Review: 'I Saw the TV Glow' an opaque story of identity, cult fandom

Adam Graham, The Detroit News on

Published in Entertainment News

Writer-director Jane Schoenbrun uses a 1990s-set tale of cult TV obsession to tell a larger story of trans dysphoria in "I Saw the TV Glow," an obtuse psychological drama awash in feelings of alienation and misunderstanding — some part of the story, some not.

Owen, played by Justice Smith (save for a sliver of the story when, as a youngster, he's played by Ian Foreman), is an outcast in generic suburbia in 1996, a time of great melancholy and infinite sadness for American teenagers. (The Smashing Pumpkins' "Tonight, Tonight" and its Georges Méliès-inspired music video plays a role here.)

Owen is curious about "The Pink Opaque," a teen TV show which is like a cross between "Buffy the Vampire Slayer" and "Are You Afraid of the Dark?" with a dash of "Twin Peaks" thrown in for good measure. He can't watch the show at home, in part because his father (played by Limp Bizkit's Fred Durst) dismisses it as "for girls," so he befriends fellow loner Maddy (Brigette Lundy-Paine), whom he spots at school reading a book about the show. They watch it together one night at Maddy's house, and Maddy videotapes future episodes and leaves them for him at school.

Owen and Maddy bond over the show, as well as their shared feeling of outsiderdom, which is where "TV Glow's" subtext becomes text. When Maddy, who is queer, inquires whether Owen likes boys or girls, the detached Owen answers, "I think that I like TV shows." He's not quite sure because he's still trying to figure out the answer, and himself.

"TV Glow" is set in the world of pre-internet adolescence, and takes cues from the way fandom can inform one's own sense of self, especially at a time when you're trying to figure out your place in the world. It is also about trans identity; Schoenbrun ("We're All Going to the World's Fair") is trans, which is key to understanding the film's message and the way it unfolds.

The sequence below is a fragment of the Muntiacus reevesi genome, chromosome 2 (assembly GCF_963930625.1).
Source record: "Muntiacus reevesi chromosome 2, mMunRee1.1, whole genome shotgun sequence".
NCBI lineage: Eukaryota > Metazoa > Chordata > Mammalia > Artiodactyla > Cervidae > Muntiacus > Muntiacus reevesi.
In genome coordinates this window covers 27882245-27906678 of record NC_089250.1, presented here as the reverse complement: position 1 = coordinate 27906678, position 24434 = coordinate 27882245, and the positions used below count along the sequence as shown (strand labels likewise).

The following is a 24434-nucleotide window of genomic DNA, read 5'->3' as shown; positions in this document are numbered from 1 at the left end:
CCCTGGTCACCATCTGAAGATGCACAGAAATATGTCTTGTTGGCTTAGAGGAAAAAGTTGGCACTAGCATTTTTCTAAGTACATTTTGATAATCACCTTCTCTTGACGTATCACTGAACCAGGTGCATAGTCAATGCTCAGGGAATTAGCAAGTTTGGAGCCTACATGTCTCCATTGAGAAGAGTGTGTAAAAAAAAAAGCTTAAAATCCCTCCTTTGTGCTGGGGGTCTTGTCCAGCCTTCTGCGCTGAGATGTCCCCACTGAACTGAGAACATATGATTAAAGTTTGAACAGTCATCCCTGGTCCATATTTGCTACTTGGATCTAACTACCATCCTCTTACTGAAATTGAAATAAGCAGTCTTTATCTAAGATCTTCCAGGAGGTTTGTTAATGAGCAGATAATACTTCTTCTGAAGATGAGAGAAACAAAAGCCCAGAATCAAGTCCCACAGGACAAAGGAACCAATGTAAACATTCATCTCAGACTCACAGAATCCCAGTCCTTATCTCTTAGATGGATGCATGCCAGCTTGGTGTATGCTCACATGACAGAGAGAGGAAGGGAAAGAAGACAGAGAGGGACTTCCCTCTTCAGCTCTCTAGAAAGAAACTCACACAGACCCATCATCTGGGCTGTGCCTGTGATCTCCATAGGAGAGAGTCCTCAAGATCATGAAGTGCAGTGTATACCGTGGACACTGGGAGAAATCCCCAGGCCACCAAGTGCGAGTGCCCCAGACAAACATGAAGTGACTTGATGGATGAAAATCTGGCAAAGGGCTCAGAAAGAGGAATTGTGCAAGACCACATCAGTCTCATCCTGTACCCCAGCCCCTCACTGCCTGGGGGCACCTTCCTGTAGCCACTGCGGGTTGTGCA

Schoenbrun hones in on their own sense of style while paying homage to weirdo genius auteurs David Lynch and David Cronenberg, and the body horror elements add another layer of meaning to the main allegory.

But as mood and vibe overtake plot and story, the feeling "I Saw the TV Glow" evokes is often stiff and expressionless, even as its visuals are drenched in intoxicating neon blues and greens. The pieces are never all there, and are often at odds with each other. Smith's performance, meanwhile, comes off as grating and uneven, which may be partially by design, but it can make for deeply frustrating viewing.

"I Saw the TV Glow" never shows all its cards, but it does contain a warning about romanticizing the things we were once heavily invested in, and how time shifts our perspectives on the properties over which we once obsessed. It's the movie's best trick, showing how as warm and glowing as nostalgia can be, sometimes it's better left in the past.




Grade: C+

MPA rating: PG-13 (for violent content, some sexual material, thematic elements and teen smoking)

Running time: 1:40

Where to watch: in theaters


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